Investing in operating theaters to cope with growth

Given the increase in the number of surgical procedures, the management of Hospital CHU Tivoli wanted to verify that building new operating theaters was the right decision.
Nicolas Claus

Möbius met our expectations thanks to their expertise, while respecting our very tight timing. In addition to analyzing our investment demand in an objective and quantified manner, they suggested relevant organizational changes. These were faithful to the needs of the participants in the operating room, who were well involved in the process.

Dr Lambert Stamatakis, Medical Director

Strategic challenge

Given the increase in the number of surgical procedures, the management of the Tivoli University Hospital wanted to verify that building new operating theaters was the right decision.  For this purpose, Möbius was tasked with checking the financial aspect (cost and profitability) and the organizational aspect (increased efficiency) of this plan.


The team started by analyzing the hospital’s current operations, combining two approaches: A qualitative and organizational approach on the one hand consisting of interviews with key stakeholders, field visits and comparisons with best practices in other operating theaters. A qualitative approach on the other hand consisting of a benchmark that compared the hospital’s occupancy rate with that of eight other hospitals.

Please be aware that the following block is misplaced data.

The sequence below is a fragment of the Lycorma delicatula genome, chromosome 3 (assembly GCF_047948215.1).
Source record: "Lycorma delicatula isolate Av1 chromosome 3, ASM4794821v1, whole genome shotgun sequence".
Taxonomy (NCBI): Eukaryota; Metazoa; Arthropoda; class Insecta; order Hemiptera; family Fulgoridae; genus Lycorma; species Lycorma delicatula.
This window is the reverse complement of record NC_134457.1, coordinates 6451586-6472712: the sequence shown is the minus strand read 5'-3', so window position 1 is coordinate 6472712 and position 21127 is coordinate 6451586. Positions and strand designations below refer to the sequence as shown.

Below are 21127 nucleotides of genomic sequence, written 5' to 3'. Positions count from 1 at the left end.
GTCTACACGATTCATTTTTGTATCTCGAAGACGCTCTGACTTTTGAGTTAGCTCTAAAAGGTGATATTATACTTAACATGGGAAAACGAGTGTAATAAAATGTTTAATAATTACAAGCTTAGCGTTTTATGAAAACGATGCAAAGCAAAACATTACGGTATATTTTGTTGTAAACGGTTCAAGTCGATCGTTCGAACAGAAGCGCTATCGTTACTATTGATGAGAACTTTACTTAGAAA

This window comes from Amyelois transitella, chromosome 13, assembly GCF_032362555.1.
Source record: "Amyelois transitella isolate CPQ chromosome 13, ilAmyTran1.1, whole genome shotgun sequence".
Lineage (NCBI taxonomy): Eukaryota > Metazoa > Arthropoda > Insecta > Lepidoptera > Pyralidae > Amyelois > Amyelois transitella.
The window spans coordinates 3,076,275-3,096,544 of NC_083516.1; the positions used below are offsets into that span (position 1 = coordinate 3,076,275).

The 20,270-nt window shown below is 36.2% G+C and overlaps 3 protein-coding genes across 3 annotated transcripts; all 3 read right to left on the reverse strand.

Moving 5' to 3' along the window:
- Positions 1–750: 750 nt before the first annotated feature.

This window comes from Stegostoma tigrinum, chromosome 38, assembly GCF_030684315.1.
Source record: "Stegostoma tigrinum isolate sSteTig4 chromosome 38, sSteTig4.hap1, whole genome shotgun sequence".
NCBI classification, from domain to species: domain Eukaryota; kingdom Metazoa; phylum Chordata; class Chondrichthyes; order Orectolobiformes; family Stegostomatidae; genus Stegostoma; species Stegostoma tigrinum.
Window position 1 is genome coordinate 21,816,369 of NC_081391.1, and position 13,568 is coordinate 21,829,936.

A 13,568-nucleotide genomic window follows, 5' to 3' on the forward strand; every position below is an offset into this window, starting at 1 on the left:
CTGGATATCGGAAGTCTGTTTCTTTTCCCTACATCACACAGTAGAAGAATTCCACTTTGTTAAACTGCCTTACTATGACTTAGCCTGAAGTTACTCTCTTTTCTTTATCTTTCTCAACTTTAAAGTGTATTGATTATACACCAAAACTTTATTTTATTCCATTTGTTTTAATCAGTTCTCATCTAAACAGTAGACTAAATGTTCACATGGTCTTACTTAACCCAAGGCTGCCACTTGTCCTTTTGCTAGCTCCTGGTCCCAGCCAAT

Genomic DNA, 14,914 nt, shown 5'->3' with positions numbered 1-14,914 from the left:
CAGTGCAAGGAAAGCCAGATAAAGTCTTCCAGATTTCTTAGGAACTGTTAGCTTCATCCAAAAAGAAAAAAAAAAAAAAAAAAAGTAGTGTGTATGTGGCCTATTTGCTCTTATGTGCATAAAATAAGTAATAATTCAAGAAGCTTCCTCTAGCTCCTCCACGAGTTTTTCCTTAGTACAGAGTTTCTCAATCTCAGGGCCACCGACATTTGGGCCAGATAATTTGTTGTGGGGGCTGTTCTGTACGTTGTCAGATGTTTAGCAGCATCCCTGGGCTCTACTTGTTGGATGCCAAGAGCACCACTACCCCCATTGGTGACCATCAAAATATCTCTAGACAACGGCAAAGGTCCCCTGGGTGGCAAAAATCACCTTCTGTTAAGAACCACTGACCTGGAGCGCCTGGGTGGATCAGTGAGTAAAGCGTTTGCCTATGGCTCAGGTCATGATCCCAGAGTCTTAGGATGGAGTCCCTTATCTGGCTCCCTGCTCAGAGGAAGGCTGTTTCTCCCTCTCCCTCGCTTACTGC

Möbius then analyzed the impact of specific cases: to invest, to not invest, to adapt the organization or a combination of all of the above. To this end, a forecast was made of the evolution of the hospital’s surgery wing until 2020. The team developed a dynamic model, combining capacity and financial projections, designed for autonomous use by the Tivoli University Hospital itself in the future. The cost of adapting time slots and the implementation of various organisational improvements that were a priority were also calculated to increase the current operating wing’s efficiency.


Based on the calculations of the dynamic model and the organizational improvements that were outlined, Möbius proposed a specific response with precise organizational arguments, backed up by figures.

To support the implementation of its final choice, the hospital’s management had the following tools at its disposal:

  • A comparison, backed up by figures, of the operating wing’s operations, with eight other hospitals.
  • A detailed and specific profit and loss account for the operating wing.
  •  A dynamic tool for calculating the impact of the increase in surgical procedure on the financial results of the operating wing.
  •  The organizational improvements that were a priority were identified, the results to be achieved were formulated in detail along with a realistic and detailed implementation plan.

A more comprehensive list of organizational improvements to be implemented in the operating wing.

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